In this study, we analyse the horizontal and vertical distribution of the meiofauna in the Wagner and Consag basins. Samples were collected at soft bottom sites on board of the R/V “El Puma” (WAGNER-02 Expedition) during July- August 2010 with a Smith McIntyre grab and 10 cm cores. At each station physical and chemical variables were measured including depth, salinity, pore water temperature and pH. Twelve higher taxa of meiofauna were recorded in both basins. Meiofauna was dominated by Nematoda (73.1%) followed by Copepoda Harpacticoida (11.28%), Polychaeta (8.41%) and Kinorhyncha (4.71%). Density of meiofauna in these two basins ranked from 19.12 to 742.20 ind.10 cm-2 and were mainly concentrated in the first four centimeters of the sediment (78.6%) and decreased with sediment depth; PERMANOVA analysis show significant differences among sediment depth layers. However, PERMANOVA analysis did not show significant differences of the abundances of meiofauna between basins. Multivariate Correspondence Canonica l Analysis (MCCA) was performed but the assemblages identified had no spatial gradient. This only confirms the patchy distribution already reported for the meiofauna. This analysis reported two faunal groups: Nematoda -Polychaeta and Copepoda – Kinorhyncha. In the present study, we report for the first time the horizontal and vertical distribution of the meiofauna in a natural CO2 venting area in the Gulf of California. There is still so much that we do not know about meiofauna processes, more studies are needed specially down to species level in order to have a clearer view of how environmental factors affect each species spatial distribution.

Continue reading ‘Composition and spatial distribution of the meiofauna in the Wagner and Consag basins, Gulf of California, Mexico’

Impact of ocean acidification on the biogeochemistry and meiofaunal assemblage of carbonate-rich sediments: results from core incubations (Bay of Villefranche, NW Mediterranean Sea)


• A sediment incubation experiment to assess the effect of ocean acidification
• Porewater concentration gradients and sediment-water fluxes (DIC, TA, pH, Ca2+, O2)
• Ocean acidification impacts early diagenesis in carbonate-rich sediments.
• CaCO3 dissolution and the TA release may increase the buffering capacity of bottom water.


Marine sediments are an important carbonate reservoir whose partial dissolution could buffer seawater pH decreases in the water column as a consequence of anthropogenic CO2 uptake by the ocean. This study investigates the impact of ocean acidification on the carbonate chemistry at the sediment-water interface (SWI) of shallow-water carbonate sediments. Twelve sediment cores were sampled at one station in the Bay of Villefranche (NW Mediterranean Sea). Four sediment cores were immediately analyzed in order to determine the initial distribution (T0) of dissolved inorganic carbon (DIC), total alkalinity (TA), pH and dissolved oxygen (O2) in the porewaters and to quantify sediment-water fluxes. Four other cores were kept submerged in the laboratory for 25 days with ambient seawater (pHT = 8.12) and the remaining four cores were incubated with acidified seawater (average pH offset of −0.68). This acidification experiment was carried out in an open-flow system, in the dark and at in-situ temperature (15 °C). Every three days, sediment-water fluxes (DIC, TA, pH, O2 and nutrients) were determined using a whole core 12-h incubation technique. Additionally, vertical O2 and pH microprofiles were regularly recorded in the first 2 cm of the sediment during the entire experiment. At the end of the experiment, TA, DIC and Ca2+ concentrations were analyzed in the porewaters and the abundance and taxonomic composition of meiofaunal organisms were assessed. The saturation states of the porewaters with respect to calcite and aragonite were over-saturated but under-saturated with respect to 12 mol% Mg-calcite, in both acidified and non-acidified treatments. The sediment-water fluxes of TA and DIC increased in the acidified treatment, likely as a consequence of enhanced carbonate dissolution. In contrast, the acidification of the overlying water did not significantly affect the O2 and nutrients fluxes at the SWI. Meiofaunal abundance decreased in both treatments over the duration of the experiment, but the organisms seemed unaffected by the acidification. Our results demonstrate that carbonate dissolution increased under acidified conditions but other parameters, such as microbial redox processes, were apparently not affected by the pH decrease, at least during the duration of our experiment. The dissolution of sedimentary carbonates and the associated release of TA may potentially buffer bottom water, depending on the intensity of the TA flux, the TA/DIC ratio, vertical mixing and, therefore, the residence time of bottom water. Under certain conditions, this process may mitigate the effect of ocean acidification on benthic ecosystems.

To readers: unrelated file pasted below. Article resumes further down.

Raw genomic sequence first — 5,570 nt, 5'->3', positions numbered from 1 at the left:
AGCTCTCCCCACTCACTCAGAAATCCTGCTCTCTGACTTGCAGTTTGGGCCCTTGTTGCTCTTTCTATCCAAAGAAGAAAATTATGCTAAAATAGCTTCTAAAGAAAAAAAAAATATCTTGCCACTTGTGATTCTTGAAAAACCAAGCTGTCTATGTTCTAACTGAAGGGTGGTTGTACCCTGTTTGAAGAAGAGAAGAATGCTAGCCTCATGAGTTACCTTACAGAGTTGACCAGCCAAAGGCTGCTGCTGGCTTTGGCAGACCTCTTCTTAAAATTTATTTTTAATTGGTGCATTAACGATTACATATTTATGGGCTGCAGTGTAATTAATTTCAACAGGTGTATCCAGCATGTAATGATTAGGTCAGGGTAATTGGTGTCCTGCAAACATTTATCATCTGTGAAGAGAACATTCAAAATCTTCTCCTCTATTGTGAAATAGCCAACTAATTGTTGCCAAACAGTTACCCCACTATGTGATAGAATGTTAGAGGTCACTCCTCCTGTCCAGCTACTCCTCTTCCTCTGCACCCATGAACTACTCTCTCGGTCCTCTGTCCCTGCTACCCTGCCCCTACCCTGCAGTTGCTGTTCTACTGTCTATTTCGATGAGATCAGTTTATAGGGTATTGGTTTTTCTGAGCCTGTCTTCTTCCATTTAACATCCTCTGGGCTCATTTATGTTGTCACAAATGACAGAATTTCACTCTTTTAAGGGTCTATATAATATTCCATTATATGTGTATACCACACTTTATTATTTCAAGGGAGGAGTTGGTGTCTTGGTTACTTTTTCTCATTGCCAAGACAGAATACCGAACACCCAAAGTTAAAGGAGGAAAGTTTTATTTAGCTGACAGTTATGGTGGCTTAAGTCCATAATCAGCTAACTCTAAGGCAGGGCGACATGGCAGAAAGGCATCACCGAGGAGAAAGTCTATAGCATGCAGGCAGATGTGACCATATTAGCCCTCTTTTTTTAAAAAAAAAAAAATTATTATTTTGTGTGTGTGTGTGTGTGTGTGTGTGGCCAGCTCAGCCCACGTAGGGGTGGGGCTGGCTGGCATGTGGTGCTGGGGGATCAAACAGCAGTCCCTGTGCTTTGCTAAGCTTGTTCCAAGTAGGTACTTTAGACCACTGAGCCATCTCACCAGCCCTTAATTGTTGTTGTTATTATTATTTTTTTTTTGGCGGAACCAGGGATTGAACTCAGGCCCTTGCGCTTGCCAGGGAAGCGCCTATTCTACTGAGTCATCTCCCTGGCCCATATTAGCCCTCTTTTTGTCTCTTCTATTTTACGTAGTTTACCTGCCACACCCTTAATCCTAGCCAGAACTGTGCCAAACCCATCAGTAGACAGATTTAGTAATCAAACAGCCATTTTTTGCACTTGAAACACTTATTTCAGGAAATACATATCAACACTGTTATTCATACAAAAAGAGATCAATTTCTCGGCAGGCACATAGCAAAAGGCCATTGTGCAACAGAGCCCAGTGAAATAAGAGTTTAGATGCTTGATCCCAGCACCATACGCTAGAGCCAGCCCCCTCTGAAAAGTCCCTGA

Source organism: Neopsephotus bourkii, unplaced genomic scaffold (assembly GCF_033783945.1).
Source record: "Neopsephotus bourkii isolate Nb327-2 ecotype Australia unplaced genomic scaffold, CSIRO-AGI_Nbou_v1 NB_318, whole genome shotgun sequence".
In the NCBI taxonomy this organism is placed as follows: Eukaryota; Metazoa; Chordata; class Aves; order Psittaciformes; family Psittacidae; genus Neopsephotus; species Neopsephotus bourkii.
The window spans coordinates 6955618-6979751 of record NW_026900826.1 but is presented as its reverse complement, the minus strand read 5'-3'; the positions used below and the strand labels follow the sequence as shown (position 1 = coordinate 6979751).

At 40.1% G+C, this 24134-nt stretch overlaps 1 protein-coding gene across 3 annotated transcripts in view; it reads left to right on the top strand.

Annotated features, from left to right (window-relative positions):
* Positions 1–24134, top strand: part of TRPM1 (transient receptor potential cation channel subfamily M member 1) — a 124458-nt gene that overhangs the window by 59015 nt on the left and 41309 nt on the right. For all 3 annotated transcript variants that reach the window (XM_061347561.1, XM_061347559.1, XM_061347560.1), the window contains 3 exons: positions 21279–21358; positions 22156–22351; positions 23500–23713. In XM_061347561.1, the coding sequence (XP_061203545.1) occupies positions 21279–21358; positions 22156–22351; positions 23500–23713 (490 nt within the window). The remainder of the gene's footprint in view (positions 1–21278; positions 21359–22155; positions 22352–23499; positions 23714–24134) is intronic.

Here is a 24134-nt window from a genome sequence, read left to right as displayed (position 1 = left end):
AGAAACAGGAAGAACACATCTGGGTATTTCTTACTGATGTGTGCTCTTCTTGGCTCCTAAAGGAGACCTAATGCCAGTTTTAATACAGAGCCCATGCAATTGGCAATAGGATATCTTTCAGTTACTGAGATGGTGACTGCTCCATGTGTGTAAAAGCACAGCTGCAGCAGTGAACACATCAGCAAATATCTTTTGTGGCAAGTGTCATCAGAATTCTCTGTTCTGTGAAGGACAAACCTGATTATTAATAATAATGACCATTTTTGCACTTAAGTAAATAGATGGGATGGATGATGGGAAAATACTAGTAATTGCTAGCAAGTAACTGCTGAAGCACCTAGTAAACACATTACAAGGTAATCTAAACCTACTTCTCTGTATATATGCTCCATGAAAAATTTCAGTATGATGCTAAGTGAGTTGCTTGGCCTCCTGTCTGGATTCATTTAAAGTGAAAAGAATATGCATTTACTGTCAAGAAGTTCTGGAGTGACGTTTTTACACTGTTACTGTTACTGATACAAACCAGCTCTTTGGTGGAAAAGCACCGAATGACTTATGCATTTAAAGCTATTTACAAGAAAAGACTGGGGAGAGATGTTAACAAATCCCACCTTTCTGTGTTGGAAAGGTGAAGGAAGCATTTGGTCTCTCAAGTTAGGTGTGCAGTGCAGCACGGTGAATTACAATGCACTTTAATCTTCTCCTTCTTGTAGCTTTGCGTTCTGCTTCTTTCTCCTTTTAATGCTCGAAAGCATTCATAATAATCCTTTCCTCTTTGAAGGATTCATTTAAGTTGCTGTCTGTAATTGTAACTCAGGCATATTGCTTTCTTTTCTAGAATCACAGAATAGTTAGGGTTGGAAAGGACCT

Continue reading ‘Impact of ocean acidification on the biogeochemistry and meiofaunal assemblage of carbonate-rich sediments: results from core incubations (Bay of Villefranche, NW Mediterranean Sea)’

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Ocean acidification in the IPCC AR5 WG II

OUP book